We have summer school to blame for this very delinquent post on the Rio Grande Bosque. And for most other current reckless behavior in my life (like backing into my driveway wall as I was leaving my house for… summer school.)
But that’s okay, because now instead of a practical, timely, must-see guide to the bosque, I have a nostalgic, too-late-now, retrospective guide to the bosque. My guide will allow you to lament all of those things you didn’t see in the bosque this spring and yearn to see them next year (while also suspecting that this is an impossible dream, and vaguely wanting to die).
One night in the Jemez, my friend Molly spun us a campfire yarn of a famous thru hiker known as “Insane Dwayne” who lives in a canoe in the Everglades surviving on turtles and alligators (when he is not hiking thru things).
This set in motion a false-nostalgic train of thought that began with: Freedom of Choice(!), veered to Freedom to Ingest Turtles, and ended with: Could I (me??) live in the bosque? (I say false-nostalgic because I have never myself lived in a canoe, but I also somehow feel like I have.) Could I live in the bosque?
No, as everyone who knows how much I hate mysteriously rustling grass can tell you, I could not. But I could hike thru it. That is an attainable goal. The Paseo del Bosque is only 16 miles. I could hike through it this fall and probably survive if I am well equipped and well versed in bosque flora.
For this reason, I am compiling a season-specific bosque reference guide, which I am archiving here on Spartan Holiday. My purpose is twofold: to make you feel false-nostalgic pangs about the majesties of spring that you missed (yet somehow feel like you didn’t), and to ensure my own survival in any season.
Bosque Thru-Hikers Guide: Late Spring
The sweetest, most identifiable berry, and nostalgic crayon color. Has there ever been a berry so stacked, luscious, and fiendishly scrappy as the mulberries in the bosque this damp spring? Now they’re past season.
Always be careful who you tell about the locations of mulberry trees in the bosque. Do not tell bored teenagers or Amish people (who in my experience can clean a tree in three minutes) or little girls with buckets.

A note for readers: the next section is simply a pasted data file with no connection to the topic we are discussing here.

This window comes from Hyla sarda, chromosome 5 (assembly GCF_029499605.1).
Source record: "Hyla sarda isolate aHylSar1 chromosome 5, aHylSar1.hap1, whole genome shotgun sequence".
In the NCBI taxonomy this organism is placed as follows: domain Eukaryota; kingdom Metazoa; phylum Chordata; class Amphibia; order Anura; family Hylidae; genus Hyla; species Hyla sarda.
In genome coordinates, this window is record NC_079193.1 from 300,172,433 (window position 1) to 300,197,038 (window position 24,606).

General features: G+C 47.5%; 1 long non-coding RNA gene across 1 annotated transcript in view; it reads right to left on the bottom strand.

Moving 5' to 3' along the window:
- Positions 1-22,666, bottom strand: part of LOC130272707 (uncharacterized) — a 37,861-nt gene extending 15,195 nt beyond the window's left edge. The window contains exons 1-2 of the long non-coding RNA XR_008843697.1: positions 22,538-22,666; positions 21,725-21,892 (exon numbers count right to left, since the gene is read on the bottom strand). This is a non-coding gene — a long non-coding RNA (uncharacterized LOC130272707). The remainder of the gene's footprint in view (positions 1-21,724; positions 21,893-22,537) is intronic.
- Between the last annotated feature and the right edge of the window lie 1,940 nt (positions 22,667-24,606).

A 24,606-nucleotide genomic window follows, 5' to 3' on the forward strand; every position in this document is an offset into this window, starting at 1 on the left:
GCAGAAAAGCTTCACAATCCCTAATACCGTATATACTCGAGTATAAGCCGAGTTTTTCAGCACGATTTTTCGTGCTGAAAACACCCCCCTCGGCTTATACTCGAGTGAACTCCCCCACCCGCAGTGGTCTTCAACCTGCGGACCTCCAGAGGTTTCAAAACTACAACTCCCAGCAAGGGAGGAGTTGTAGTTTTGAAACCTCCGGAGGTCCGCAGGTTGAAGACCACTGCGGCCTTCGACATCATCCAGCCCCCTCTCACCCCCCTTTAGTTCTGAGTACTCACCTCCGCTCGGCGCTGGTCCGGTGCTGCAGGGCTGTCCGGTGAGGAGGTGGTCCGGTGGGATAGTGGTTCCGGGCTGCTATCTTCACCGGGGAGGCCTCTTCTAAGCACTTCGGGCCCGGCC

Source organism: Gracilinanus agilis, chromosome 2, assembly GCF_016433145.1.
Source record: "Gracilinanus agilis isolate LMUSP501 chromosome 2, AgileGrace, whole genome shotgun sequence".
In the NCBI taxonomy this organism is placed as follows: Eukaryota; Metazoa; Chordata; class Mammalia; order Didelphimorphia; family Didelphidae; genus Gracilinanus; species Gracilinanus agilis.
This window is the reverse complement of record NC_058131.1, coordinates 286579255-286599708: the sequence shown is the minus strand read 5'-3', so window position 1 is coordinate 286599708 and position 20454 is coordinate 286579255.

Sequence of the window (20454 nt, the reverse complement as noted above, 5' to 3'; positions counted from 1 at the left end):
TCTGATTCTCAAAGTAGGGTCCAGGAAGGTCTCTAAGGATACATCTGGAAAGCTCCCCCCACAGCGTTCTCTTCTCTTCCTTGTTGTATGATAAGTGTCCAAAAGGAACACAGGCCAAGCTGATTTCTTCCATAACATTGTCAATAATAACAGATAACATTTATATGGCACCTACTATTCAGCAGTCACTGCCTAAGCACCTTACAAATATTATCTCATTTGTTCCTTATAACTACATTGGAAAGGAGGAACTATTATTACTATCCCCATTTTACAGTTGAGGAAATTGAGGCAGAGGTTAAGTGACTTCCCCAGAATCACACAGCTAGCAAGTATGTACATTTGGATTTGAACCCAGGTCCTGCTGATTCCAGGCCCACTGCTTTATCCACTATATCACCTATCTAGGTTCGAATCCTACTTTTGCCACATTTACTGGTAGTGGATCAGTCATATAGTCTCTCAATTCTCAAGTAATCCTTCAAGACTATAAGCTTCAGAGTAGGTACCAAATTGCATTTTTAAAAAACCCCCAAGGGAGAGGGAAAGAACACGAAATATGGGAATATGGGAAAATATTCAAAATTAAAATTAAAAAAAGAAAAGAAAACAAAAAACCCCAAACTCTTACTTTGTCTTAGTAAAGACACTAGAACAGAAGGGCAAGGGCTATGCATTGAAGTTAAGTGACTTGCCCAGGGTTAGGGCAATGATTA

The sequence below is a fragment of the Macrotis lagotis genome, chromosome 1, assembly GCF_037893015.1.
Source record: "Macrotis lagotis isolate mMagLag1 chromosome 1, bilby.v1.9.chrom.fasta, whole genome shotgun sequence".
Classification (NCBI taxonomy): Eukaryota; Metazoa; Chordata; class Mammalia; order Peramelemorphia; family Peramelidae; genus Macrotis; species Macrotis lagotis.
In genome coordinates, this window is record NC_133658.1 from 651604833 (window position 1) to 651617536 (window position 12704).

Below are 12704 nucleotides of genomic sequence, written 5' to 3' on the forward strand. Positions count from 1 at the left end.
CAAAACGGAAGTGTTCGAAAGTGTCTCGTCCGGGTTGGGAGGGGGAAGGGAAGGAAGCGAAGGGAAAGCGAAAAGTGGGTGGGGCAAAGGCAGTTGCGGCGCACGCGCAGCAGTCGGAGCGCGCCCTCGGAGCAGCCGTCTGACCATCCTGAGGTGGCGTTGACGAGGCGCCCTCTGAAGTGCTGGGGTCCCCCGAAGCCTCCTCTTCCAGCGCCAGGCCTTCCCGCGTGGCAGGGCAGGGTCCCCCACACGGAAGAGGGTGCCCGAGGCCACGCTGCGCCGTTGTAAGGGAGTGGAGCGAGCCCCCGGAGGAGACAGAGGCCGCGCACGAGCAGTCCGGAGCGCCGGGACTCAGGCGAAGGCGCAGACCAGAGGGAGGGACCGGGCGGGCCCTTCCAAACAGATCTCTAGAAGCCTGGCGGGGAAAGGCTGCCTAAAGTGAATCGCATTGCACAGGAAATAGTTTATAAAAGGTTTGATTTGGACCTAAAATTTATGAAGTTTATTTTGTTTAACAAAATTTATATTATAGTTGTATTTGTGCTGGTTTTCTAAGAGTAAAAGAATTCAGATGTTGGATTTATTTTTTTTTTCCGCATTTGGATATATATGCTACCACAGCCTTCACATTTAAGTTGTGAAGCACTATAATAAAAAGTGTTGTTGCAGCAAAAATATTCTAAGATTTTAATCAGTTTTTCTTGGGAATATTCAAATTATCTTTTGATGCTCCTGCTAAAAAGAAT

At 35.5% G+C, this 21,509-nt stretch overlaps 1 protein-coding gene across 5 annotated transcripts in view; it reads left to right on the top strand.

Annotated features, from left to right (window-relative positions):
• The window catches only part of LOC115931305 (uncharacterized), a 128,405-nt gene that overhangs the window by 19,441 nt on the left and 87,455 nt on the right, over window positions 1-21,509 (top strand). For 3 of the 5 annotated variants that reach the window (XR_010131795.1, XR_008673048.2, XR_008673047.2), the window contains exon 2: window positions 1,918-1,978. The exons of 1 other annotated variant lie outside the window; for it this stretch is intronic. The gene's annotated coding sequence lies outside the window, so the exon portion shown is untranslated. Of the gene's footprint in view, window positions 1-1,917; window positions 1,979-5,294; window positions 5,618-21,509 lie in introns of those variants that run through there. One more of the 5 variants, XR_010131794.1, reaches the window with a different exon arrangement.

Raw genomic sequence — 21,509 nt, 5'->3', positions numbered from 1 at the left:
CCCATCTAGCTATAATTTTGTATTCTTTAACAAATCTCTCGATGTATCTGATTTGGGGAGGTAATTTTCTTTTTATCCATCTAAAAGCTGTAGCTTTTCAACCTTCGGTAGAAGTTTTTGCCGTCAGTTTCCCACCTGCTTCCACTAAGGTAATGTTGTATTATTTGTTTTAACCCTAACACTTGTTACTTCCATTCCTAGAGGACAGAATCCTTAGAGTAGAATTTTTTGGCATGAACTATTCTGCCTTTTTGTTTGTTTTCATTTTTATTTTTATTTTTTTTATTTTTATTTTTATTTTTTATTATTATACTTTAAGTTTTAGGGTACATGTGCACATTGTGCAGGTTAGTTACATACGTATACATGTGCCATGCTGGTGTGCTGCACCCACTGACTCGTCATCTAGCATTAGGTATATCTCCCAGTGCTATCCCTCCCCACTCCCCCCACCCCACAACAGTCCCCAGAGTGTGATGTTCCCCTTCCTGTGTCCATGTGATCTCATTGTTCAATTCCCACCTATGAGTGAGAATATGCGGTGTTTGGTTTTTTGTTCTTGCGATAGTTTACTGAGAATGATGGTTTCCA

2) Yerba Mansa
You might still catch the lovely, and deliquescent yerba mansa, but if you pick it, God help you.
This is an endangered flower slated for certain death, but for an entire movement called the Yerba Mansa Project devoted to resuscitating the potent herb in the bosque.
How would you have recognized it if you had seen it? “In the light of the setting sun the white petal-like sepals of Yerba Mansa radiate an iridescent glow that reflects an otherworldly palate of colors,” writes my friend, herbal sorceress, and project founder, Dara Saville.
Oh there is nothing I wouldn’t do for this flower whose roots are (according to Dara) “anti-inflammatory, broadly anti-microbial, astringent, anti-catarrhal, and tonifying to the mucous membranes!”
3) Ravenna Grass
Invasive Ravenna grass clusters in grotesque tussocks mostly near the zoo where it escaped from the Africa exhibit, in a way, way more boring version of Jurassic Park. Ravenna grass is locked in a zero sum death match with yerba mansa, which makes it a mortal enemy of the Yerba Mansa Project.
You can still see it; it will never die because it is invasive. Unless we all take it upon ourselves (during sanctioned workdays) to dig them up.
Which we will. Because if there’s one thing we can say about humanity, it’s that we are geniuses at coming together to safeguard the integrity of our ecosystems, especially on hot weekend mornings when we could be eating waffles instead (at least I think that’s what people say).
4) Wild Irises
Louis, Carry, and I were walking by the clear ditch in late May when Carry noticed this electrifying patch of wild yellow irises. I didn’t know that irises grew near riverbanks. I picture them mostly as the hobby flowers of shrill-voiced English ladies, so I was suspicious and cynical, at first.
But then Louis screamed, “Lemon curd and buttercream!” It put me at ease. Oh, Louis. Never will I have a more resplendent day in the Bosque than that day with Louis (and his mom) and his encyclopedic knowledge of native plants.
5) Bike-In Coffee
The Bike-In Coffee food truck, parked on Old Town Farm property (just southwards and eastwards of I-40), is a thru-hikers dream. It will be open until October but never dreamier than in the month of May.
It’s called Bike-In Coffee because, really, it’s for bikers and hikers, not lazy people driving their cars and bounding like spaniels up to the counter. But if you’re smart, you’ll park two miles away and then hike in, loudly announce how hot it is, and how far you walked, so as not to be associated with those people who parked much closer. After a taxing day of eating only mulberries, you can relax a spell and order an iced coffee and giant slab of recycled chocolate cake (so-named from left-over coffee and spent grains procured from Ponderosa Brewing Co). Or this blue cornmeal cake with farm cherries (which is probably already off the menu).
I think no cake will ever taste as good as this cake in the company of my lone self, pining over memories of my old friends Carry and Louis, who had walked with me there mere days before. Okay, let’s get real for a second, at this point of my thru-hike, I will probably be tempted to flame out and hide from my sponsors in one of the horse stables with a plateful of cookie scones.
I want to tell my future self: “No. Keep Going. Those horses don’t like you. And there is so much more to see,” as future installments of this guide will make abundantly clear.
City life is hard–what with its density, urbanity, and impossible Chihuahuas. Sometimes a person just wants to throw off the shackles of civilization/summer school and go AWOL in the Rio Grande Bosque for a couple of weeks. I understand. And so, we shall return in the fall to see what you missed late summer.